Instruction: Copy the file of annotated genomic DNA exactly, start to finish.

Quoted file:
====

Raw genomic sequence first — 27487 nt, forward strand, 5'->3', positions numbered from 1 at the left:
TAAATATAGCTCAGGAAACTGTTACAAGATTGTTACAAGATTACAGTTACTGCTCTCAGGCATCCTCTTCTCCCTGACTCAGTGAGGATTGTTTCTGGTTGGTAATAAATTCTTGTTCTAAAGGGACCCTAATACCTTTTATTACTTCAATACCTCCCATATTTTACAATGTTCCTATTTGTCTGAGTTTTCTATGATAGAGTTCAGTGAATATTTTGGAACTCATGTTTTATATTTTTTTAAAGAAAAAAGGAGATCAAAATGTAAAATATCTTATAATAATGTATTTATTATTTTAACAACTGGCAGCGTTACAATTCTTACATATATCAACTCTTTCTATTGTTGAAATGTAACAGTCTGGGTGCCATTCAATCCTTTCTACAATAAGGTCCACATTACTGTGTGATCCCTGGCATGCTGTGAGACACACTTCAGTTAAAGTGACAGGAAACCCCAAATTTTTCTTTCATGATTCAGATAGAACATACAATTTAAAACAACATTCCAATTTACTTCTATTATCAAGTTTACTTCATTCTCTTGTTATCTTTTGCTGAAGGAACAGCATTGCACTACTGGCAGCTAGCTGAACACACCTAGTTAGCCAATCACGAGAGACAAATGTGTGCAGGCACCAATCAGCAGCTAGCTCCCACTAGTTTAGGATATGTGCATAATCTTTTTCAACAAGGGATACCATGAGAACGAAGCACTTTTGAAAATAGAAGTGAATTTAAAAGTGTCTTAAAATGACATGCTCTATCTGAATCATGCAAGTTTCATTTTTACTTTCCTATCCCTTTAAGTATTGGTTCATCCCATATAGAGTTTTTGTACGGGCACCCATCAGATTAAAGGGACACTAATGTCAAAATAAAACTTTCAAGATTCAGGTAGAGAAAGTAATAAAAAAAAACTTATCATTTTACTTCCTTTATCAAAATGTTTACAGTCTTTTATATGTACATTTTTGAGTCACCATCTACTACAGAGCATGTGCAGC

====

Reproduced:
Raw genomic sequence first — 27487 nt, forward strand, 5'->3', positions numbered from 1 at the left:
TAAATATAGCTCAGGAAACTGTTACAAGATTGTTACAAGATTACAGTTACTGCTCTCAGGCATCCTCTTCTCCCTGACTCAGTGAGGATTGTTTCTGGTTGGTAATAAATTCTTGTTCTAAAGGGACCCTAATACCTTTTATTACTTCAATACCTCCCATATTTTACAATGTTCCTATTTGTCTGAGTTTTCTATGATAGAGTTCAGTGAATATTTTGGAACTCATGTTTTATATTTTTTTAAAGAAAAAAGGAGATCAAAATGTAAAATATCTTATAATAATGTATTTATTATTTTAACAACTGGCAGCGTTACAATTCTTACATATATCAACTCTTTCTATTGTTGAAATGTAACAGTCTGGGTGCCATTCAATCCTTTCTACAATAAGGTCCACATTACTGTGTGATCCCTGGCATGCTGTGAGACACACTTCAGTTAAAGTGACAGGAAACCCCAAATTTTTCTTTCATGATTCAGATAGAACATACAATTTAAAACAACATTCCAATTTACTTCTATTATCAAGTTTACTTCATTCTCTTGTTATCTTTTGCTGAAGGAACAGCATTGCACTACTGGCAGCTAGCTGAACACACCTAGTTAGCCAATCACGAGAGACAAATGTGTGCAGGCACCAATCAGCAGCTAGCTCCCACTAGTTTAGGATATGTGCATAATCTTTTTCAACAAGGGATACCATGAGAACGAAGCACTTTTGAAAATAGAAGTGAATTTAAAAGTGTCTTAAAATGACATGCTCTATCTGAATCATGCAAGTTTCATTTTTACTTTCCTATCCCTTTAAGTATTGGTTCATCCCATATAGAGTTTTTGTACGGGCACCCATCAGATTAAAGGGACACTAATGTCAAAATAAAACTTTCAAGATTCAGGTAGAGAAAGTAATAAAAAAAAACTTATCATTTTACTTCCTTTATCAAAATGTTTACAGTCTTTTATATGTACATTTTTGAGTCACCATCTACTACAGAGCATGTGCAGC